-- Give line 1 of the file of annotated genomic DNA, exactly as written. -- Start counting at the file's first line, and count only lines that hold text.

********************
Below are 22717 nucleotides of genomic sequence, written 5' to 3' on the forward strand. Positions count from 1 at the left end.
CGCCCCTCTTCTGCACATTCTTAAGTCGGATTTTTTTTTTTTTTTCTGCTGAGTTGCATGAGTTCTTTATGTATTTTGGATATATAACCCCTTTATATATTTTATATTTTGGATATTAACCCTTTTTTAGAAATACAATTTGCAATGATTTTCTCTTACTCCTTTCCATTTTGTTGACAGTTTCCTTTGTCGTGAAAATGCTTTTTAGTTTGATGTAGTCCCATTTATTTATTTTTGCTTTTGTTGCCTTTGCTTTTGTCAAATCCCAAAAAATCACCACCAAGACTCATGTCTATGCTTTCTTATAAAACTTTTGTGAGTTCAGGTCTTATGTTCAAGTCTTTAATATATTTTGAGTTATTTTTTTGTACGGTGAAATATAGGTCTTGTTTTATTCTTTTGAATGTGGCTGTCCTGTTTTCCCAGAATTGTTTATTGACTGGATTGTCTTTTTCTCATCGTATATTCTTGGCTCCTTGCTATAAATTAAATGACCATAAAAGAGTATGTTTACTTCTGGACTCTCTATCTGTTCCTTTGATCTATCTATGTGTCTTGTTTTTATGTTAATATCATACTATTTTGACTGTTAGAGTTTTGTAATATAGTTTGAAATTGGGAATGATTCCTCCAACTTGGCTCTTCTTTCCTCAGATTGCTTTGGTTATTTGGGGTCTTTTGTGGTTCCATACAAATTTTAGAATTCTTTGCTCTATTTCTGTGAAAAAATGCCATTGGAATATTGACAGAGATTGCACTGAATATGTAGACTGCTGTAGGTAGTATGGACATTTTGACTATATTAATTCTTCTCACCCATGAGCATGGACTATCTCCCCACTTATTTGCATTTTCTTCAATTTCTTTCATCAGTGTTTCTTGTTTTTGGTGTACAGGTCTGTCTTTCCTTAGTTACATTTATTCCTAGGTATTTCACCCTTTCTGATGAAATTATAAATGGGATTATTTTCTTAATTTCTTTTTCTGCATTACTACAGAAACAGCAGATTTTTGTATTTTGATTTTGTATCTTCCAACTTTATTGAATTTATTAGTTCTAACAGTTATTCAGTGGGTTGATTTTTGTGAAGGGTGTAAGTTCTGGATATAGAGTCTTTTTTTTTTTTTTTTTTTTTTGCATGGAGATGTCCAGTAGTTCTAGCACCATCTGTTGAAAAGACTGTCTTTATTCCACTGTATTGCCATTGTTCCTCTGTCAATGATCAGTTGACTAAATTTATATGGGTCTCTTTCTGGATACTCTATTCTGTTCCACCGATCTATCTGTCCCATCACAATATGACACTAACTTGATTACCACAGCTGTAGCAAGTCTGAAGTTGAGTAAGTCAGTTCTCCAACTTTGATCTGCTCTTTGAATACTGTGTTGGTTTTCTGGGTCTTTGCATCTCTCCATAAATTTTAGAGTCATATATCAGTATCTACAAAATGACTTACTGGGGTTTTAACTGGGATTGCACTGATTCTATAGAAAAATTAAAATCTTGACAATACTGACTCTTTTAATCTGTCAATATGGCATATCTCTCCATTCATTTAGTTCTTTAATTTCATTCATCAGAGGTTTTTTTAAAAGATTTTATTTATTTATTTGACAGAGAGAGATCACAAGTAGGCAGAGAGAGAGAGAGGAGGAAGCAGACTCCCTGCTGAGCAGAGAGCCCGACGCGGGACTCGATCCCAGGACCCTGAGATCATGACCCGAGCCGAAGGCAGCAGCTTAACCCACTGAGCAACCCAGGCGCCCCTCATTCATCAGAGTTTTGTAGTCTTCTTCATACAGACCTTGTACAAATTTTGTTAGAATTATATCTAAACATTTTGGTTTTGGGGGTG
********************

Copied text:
Below are 22717 nucleotides of genomic sequence, written 5' to 3' on the forward strand. Positions count from 1 at the left end.